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Car Sales Tax By State

Car Sales Tax By State

Navigating Car Sales Tax at State Level

Buying a car is, no doubt, a major expense. Beyond the vehicle's base price, numerous additional costs can significantly inflate the total out-of-pocket expenditure. One highly variable, yet inevitable expense encountered during car purchase has to do with sales tax. Charged in most U.S states, the sales tax on a vehicle can stir up quite a shock, especially when it accounts for a sizable chunk of the vehicle's price. While some states lean towards leniency with reduced sales tax requirements, others adopt a higher tax rate. Interestingly, a small selection of states, including Alaska, Delaware, Montana, New Hampshire, and Oregon, levies no car sales tax at all.

  • Kansas tops the list with the highest car sales tax rate of 7.5%. Closely trailed by California at 7.3%, it's important to note that these higher rates can significantly influence the total cost of car ownership in these states.
  • Five states have no sales tax on car sales at all — Alaska, Delaware, Montana, New Hampshire, and Oregon.
  • The Midwest and South-East exhib moderately high sales tax rates with Tennessee, Indiana, Arkansas, and Georgia having a rate of 7.0%, 7.0%, 6.5%, and 6.6% respectively.
  • Alabama stands out with a modest 2.0% rate, followed closely by Colorado with a 2.9% sales tax rate.
  • For buyers in the Mid-Atlantic region, New Jersey offers a comparatively lower rate of 6.6%, while nearby states like Maryland and West Virginia have a standard 6.0% sales tax for cars.

States with the Highest Car Sales Tax

Leading the list is Kansas which imposes a relatively steep car sales tax of 7.5%. California comes in second with a sales tax of 7.3%. Following closely are Indiana, Rhode Island, Tennessee, and Utah, each levying a car sales tax of 7.0%. Circling in the seventh place is Nevada with a sales tax of 6.9%, while Washington's car owners face a tax burden of 6.8%, marking it eighth highest. Lastly, car buyers in New Jersey and Georgia need to account for a car sales tax of 6.6%, ranking them ninth and tenth respectively among the states with the highest car sales tax.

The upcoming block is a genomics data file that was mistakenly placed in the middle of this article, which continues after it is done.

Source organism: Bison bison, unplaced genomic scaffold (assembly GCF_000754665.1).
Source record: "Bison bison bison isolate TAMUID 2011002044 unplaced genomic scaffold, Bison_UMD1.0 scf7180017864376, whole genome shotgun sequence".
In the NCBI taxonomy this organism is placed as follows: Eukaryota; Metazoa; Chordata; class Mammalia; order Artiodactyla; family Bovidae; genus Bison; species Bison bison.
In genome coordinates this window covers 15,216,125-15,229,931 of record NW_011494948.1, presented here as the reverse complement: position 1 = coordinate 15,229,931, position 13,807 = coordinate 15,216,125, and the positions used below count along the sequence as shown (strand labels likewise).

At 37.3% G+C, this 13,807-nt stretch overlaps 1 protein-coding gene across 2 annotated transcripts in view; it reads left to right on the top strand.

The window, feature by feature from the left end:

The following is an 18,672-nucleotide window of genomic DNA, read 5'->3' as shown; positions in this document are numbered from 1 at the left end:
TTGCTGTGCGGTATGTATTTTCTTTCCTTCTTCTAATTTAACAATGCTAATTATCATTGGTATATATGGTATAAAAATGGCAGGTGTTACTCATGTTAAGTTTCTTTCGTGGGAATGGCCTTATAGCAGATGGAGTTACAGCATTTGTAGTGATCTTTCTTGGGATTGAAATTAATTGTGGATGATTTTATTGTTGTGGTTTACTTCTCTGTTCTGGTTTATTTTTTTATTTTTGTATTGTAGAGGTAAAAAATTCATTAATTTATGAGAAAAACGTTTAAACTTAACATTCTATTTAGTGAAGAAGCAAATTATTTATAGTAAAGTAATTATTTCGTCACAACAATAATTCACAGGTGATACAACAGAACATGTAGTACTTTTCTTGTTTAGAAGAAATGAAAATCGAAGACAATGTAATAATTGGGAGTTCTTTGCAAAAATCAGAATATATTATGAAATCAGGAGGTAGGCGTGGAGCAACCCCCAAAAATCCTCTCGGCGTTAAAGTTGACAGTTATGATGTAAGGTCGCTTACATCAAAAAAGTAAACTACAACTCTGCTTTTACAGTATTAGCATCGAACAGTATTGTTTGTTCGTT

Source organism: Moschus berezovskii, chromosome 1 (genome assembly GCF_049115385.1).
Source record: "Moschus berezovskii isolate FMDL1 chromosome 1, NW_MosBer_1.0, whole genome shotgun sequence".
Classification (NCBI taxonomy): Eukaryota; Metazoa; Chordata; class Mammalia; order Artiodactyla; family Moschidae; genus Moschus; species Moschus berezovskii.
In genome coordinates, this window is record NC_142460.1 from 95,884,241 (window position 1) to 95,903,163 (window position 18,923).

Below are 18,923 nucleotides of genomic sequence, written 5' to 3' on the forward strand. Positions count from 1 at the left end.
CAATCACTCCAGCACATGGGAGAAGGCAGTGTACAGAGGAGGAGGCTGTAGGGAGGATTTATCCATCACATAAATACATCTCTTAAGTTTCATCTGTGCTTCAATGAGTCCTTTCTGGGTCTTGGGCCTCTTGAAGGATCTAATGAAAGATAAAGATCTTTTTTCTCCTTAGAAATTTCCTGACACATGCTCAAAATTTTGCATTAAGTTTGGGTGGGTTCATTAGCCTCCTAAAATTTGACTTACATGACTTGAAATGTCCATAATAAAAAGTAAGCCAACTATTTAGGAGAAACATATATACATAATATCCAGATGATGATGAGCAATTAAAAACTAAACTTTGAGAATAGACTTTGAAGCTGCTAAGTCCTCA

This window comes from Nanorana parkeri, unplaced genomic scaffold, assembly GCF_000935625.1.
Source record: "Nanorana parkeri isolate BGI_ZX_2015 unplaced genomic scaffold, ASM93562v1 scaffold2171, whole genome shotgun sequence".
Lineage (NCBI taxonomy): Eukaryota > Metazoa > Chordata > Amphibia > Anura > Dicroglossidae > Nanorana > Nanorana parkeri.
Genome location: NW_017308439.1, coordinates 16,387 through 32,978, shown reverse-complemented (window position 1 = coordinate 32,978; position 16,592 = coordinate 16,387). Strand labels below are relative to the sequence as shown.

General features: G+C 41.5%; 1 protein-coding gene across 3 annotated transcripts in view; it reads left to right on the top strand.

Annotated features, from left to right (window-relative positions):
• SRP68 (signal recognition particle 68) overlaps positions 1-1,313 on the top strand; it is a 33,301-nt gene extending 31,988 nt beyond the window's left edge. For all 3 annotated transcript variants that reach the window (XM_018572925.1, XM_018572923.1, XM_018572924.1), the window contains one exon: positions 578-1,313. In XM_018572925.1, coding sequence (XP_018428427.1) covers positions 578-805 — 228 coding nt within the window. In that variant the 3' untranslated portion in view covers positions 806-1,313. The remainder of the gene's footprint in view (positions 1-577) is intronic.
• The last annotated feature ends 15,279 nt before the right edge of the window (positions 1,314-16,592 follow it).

States with the Highest Car Sales Tax:

  1. Kansas - 7.5%
  2. California - 7.3%
  3. Indiana - 7.0%
  4. Rhode Island -  7.0%
  5. Tennessee - 7.0%
  6. Utah - 7.0%
  7. Nevada - 6.9%
  8. Washington - 6.8%
  9. New Jersey - 6.6%
  10. Georgia - 6.6% 

States with the Lowest Car Sales Tax

Topping this list are the five states that levy no car sales tax at all: Oregon, New Hampshire, Montana, Delaware, and Alaska. Buyers in these states can avoid a hefty addition to their car purchase costs, as they enjoy a 0% sales tax rate. Beyond these tax-free states, Alabama offers the lowest car sales tax rate among states that do impose this particular tax with 2%. In Colorado buyers can expect a relatively lower dent to their pockets courtesy of Colorado's 2.9% sales tax rate. In North Carolina, a 3% sales tax rate applies to car purchases. Similarly, Oklahoma maintains a 3.3% sales tax rate on car purchases. Lastly, Wyoming rounds off the list with a 4% car sales tax rate, still offering a more economical tax structure compared to the high taxation states. 

States with the Lowest Car Sales Tax:

  1. Oregon - 0.0%
  2. New Hampshire - 0.0%
  3. Montana - 0.0%
  4. Delaware - 0.0%
  5. Alaska - 0.0%
  6. Alabama - 2.0%
  7. Colorado - 2.9%
  8. North Carolina - 3.0%
  9. Oklahoma - 3.3%
  10. Wyoming - 4.0%

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